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    3. Spot on! You nailed it.
      I doubt the new generation of kids will ever understand the original story by PK Dick, nor will they understand many version of Scott’s 1982 Blade Runner. I bet they’ve never even heard of Vangelis.

      I just hope this Blade Runner sequel (albeit produced by Scott) will also stand the test of tim

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  4. Terminators Music was MUCH better than this. At least it’s rhythms were off beat and still didn’t sacrifice the groove. This stuff is just flat out boring. Sounded like a slowed down version of dubstep.

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  5. Everyone is using the “same” Kontakt libraries for every film trailer. Boom boom boom drum corps buried in ‘verb. I’m sure the film will have some nice bits here and there.

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  6. “Boom clap crap crap bash bang slap
    boom kerchom splat booom
    kerchompa kerchompa kerchompa
    crap crap crap……..
    bom blomp blomp blomp,
    buompa plomp plomp
    bang crap boom
    ba dom ba dom ba dom boom
    crap”

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  7. I have no comment regarding what we have heard of the soundtrack so far other than the fact that i am overjoyed Junkie XL has nothing to do with it.

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  8. When will somebody tell contemporary film makers that louder and bigger does not equal better? Hopefully this will not be as bad as the Total Recall remake. Another classic sullied by a trashy knockoff.

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  9. This film must been a huge pressure on both makers of film and soundtrack. It’s worth the respect in it’s own right. Who knows what the entire movie will be like, seeing as there’s only a short trailer to go on.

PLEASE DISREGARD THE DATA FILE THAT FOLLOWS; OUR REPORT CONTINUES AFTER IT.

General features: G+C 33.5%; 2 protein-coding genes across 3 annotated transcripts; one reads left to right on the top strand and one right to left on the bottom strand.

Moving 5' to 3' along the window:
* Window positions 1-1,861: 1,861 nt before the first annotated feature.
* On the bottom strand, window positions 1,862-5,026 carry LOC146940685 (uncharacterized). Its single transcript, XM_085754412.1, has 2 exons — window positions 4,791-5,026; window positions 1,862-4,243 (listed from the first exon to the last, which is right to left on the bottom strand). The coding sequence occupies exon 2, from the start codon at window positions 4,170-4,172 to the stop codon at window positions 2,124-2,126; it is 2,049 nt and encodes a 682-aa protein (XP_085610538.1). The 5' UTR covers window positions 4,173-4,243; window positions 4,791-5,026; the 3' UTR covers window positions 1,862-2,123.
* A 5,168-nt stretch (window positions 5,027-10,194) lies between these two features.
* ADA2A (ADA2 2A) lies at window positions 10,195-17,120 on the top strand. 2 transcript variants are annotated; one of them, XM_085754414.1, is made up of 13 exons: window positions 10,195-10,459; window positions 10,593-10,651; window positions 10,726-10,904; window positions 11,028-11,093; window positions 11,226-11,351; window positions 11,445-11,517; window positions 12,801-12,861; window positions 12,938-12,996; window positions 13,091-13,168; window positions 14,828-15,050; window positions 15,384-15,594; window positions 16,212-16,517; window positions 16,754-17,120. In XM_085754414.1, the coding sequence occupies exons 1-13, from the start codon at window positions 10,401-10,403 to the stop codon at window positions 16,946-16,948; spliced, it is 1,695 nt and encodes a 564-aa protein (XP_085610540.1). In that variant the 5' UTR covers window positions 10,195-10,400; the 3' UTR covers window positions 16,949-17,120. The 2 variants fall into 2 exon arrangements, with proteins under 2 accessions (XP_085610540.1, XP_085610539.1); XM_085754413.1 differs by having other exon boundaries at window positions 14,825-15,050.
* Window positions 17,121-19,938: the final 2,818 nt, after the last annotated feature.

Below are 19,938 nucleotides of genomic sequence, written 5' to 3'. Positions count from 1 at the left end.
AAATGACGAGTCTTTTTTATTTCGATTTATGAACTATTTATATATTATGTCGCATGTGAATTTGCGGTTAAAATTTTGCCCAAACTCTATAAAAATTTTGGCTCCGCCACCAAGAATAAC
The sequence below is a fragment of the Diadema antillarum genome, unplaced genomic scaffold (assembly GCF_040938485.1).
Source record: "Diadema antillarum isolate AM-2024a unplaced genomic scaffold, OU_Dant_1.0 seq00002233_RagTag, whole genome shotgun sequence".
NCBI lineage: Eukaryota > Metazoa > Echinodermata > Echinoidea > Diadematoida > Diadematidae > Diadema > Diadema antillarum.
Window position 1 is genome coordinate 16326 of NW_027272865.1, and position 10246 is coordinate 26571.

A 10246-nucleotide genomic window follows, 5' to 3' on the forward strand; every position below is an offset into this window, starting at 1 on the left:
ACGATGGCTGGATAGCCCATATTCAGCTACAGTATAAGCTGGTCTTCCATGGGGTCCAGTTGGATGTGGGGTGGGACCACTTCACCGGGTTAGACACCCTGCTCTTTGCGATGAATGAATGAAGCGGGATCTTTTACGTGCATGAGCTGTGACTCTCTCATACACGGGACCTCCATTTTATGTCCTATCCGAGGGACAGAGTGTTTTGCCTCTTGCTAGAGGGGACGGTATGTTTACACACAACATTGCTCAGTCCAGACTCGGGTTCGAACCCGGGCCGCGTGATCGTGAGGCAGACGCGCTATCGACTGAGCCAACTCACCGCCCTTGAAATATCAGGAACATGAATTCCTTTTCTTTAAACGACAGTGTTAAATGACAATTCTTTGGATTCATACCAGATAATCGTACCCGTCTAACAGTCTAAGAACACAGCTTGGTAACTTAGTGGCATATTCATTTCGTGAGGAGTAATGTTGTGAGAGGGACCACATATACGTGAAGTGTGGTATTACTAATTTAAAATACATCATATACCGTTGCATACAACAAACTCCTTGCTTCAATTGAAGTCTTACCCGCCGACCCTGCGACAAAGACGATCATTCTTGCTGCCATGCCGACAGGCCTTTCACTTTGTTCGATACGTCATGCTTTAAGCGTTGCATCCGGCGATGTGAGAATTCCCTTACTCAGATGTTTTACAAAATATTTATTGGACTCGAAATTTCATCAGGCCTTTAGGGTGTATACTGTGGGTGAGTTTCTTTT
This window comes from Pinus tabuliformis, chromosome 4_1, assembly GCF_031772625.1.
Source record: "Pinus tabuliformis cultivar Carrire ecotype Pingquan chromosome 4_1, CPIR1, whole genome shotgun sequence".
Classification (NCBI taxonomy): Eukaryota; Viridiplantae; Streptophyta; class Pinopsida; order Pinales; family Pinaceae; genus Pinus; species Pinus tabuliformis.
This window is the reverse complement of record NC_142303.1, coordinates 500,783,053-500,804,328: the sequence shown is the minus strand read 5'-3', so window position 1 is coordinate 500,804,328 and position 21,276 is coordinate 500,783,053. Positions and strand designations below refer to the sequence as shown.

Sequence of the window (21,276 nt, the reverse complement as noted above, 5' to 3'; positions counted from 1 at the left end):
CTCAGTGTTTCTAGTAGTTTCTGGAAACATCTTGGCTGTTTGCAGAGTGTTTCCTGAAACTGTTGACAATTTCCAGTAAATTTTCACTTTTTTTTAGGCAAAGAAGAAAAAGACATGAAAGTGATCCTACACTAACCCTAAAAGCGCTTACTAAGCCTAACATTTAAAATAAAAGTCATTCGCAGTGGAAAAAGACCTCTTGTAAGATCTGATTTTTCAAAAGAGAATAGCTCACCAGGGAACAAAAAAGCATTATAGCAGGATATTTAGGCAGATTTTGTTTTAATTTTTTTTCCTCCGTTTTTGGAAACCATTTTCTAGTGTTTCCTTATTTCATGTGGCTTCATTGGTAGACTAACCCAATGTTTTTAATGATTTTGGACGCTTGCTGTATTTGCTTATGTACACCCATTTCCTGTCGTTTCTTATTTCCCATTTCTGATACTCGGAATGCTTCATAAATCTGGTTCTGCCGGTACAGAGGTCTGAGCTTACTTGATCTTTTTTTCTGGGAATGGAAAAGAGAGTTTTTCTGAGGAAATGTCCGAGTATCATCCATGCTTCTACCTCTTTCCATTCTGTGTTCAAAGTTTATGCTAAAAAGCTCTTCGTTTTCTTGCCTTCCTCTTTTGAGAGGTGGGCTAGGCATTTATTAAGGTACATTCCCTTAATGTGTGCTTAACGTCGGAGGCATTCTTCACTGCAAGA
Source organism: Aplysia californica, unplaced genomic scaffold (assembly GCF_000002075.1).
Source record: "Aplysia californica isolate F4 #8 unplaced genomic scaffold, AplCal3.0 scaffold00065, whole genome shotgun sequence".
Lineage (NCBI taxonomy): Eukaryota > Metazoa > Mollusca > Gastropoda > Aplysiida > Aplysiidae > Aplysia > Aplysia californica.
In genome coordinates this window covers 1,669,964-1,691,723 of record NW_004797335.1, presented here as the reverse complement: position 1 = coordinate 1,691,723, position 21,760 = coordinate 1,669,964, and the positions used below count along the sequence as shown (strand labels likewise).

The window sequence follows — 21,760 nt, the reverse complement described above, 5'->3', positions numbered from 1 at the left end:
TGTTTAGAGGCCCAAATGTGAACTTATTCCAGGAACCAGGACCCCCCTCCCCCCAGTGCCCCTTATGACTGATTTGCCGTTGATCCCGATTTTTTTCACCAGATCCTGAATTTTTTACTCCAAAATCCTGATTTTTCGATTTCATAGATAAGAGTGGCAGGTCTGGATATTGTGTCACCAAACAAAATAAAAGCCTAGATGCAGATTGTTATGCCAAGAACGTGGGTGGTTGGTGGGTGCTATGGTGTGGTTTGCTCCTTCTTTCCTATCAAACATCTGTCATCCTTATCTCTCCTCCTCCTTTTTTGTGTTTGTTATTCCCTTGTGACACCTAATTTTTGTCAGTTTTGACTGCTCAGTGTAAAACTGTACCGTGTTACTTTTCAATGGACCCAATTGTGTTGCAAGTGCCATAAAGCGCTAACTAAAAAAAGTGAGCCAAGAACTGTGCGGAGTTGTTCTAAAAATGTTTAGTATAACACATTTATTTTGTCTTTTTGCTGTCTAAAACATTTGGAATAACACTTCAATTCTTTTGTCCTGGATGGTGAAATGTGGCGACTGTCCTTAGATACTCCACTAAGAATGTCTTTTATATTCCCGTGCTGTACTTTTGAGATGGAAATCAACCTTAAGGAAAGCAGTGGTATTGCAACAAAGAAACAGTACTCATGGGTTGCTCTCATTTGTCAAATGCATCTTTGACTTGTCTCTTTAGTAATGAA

These are pretty marvelous times, looking at what the movie industry is capable of accomplishing. I hope it doesn’t make people jaundiced, jaded or even ungrateful in the long run.

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    1. Hmm… is Gosling really the right for for this role? Looking so vulnerable and sensitive all through the trailer reminded me of Nicolas Cage’s uniface playing.
      Maybe Tom Hardy would have been better ….

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    2. He’s a terrible actor. Want convincing? watch The Good Guys and then cringe at his Bud Abbot impression/rip off scene by the tree with the dead body… it’s a straight walk out the cinema scene.

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  10. i’m just going to quote the movie”the world is built on walls remove the walls and you have war”

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  11. you know what the problem is? theres no real FILM GRAIN.

    it just looks too…Clean. The original feels organic and rich and lavish. They should have shot this new movie to film, not digital. Would have made the world of difference. Thats my opinion. Would have surely been obvious and a no-brainer i would have thought but obviously no.